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The HTML5 test - How well does your browser support HTML5?

The HTML5 test - How well does your browser support HTML5?
The HTML5 test score is an indication of how well your browser supports the upcoming HTML5 standard and related specifications. Even though the specification isn't finalized yet, many features are already supported and all major browser manufacturers are making sure their browser is ready for the future. Find out which parts of HTML5 are already supported by your browser today and compare the results with other browsers. The HTML5 test does not try to test all of the new features offered by HTML5, nor does it try to test the functionality of each feature it does detect. Despite these shortcomings we hope that by quantifying the level of support users and web developers will get an idea of how hard the browser manufacturers work on improving their browsers and the web as a development platform. The score is calculated by testing for the many new features of HTML5.

HTML 5 - What's New in HTML 5 HTML 5 adds a lot of new features to the HTML specification. And what's even better, there is already some limited browser support for these new features. If there is a feature you're interested in, watch the WHATWG Wiki Implementations page for information on browsers that support various parts of the specification.

20+ Useful CSS3 and HTML5 Frameworks, Tools and Templates I hope you have heard a little about CSS3 and HTML5. And I’m sure you’ve used at least one of the cool features they offer. But now it is time to use them at their full (or almost full) power. You may be asking yourself “It is time to change? HTML 5.1 Nightly This section describes the status of this document at the time of its publication. Other documents may supersede this document. A list of current W3C publications and the latest revision of this technical report can be found in the W3C technical reports index at

jQuery NiceScroll plugin - scrolling for desktop, mobile and touch devices In number theory, Fermat's Last Theorem states that no three positive integers a, b, and c can satisfy the equation an + bn = cn for any integer value of n greater than two. This theorem was first conjectured by Pierre de Fermat in 1637, famously in the margin of a copy of Arithmetica where he claimed he had a proof that was too large to fit in the margin. No successful proof was published until 1995 despite the efforts of countless mathematicians during the 358 intervening years. The unsolved problem stimulated the development of algebraic number theory in the 19th century and the proof of the modularity theorem in the 20th. It is among the most famous theorems in the history of mathematics and prior to its 1995 proof was in the Guinness Book of World Records for "most difficult math problems". Contents [hide]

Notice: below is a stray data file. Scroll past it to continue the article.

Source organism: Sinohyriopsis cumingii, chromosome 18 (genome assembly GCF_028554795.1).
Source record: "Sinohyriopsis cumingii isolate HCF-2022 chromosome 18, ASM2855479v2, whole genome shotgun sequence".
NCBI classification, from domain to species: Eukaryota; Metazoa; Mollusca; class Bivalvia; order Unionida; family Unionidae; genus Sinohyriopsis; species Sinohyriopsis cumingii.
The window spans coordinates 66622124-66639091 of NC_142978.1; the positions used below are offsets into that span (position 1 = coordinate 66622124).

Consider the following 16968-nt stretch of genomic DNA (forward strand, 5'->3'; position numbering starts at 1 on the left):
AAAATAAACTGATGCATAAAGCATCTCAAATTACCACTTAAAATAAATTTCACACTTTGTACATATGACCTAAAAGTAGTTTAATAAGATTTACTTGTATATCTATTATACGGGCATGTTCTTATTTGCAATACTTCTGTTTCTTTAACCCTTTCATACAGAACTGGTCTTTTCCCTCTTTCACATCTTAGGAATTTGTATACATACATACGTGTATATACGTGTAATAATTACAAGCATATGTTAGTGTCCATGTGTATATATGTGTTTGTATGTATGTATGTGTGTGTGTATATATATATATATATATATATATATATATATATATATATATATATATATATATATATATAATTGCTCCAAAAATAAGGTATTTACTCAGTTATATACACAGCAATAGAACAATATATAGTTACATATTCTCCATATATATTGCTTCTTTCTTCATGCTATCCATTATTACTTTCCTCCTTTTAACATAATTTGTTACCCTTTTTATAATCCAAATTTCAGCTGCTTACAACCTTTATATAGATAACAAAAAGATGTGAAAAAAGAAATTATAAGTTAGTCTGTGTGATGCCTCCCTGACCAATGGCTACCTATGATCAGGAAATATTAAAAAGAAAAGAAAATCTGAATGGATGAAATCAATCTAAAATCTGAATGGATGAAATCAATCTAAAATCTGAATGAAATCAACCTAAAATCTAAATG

Reading local files in JavaScript Introduction HTML5 finally provides a standard way to interact with local files, via the File API specification. As example of its capabilities, the File API could be used to create a thumbnail preview of images as they're being sent to the server, or allow an app to save a file reference while the user is offline. What's New in HTML5 Forms: The Datalist Control As mentioned in my article entitled What's New in HTML5 Forms: New Email, URL, and Telephone Input Types, the HTML5 spec introduces a number of updated form elements that promise to make web developers' lives easier. Although browser support is still far from universal, there is little downside to using the new form controls--at least as far as input elements go. The topic of today's article, the Datalist control, is a little more complex than a simple input, and thus requires more care if you decide to use it.

8 Cheat Sheet Wallpapers for Designers and Developers Web designers and developers have a lot to remember, from keyboard shortcuts to function names. That’s why it’s handy to have cheat sheets near by for a quick reference. Most people like to print out there cheat sheets on paper and have them sitting on their desk, but another convenient place for a cheat sheet is right on your computers desktop in the form of a wallpaper. Here we’ve rounded up a few very useful cheat sheets for web designers and developers that can be used as desktop wallpapers. HTML5 differences from HTML4 Abstract HTML is the core language of the World Wide Web. The W3C publishes HTML5 and HTML5.1. The WHATWG publishes HTML, which is a rough superset of W3C HTML5.1.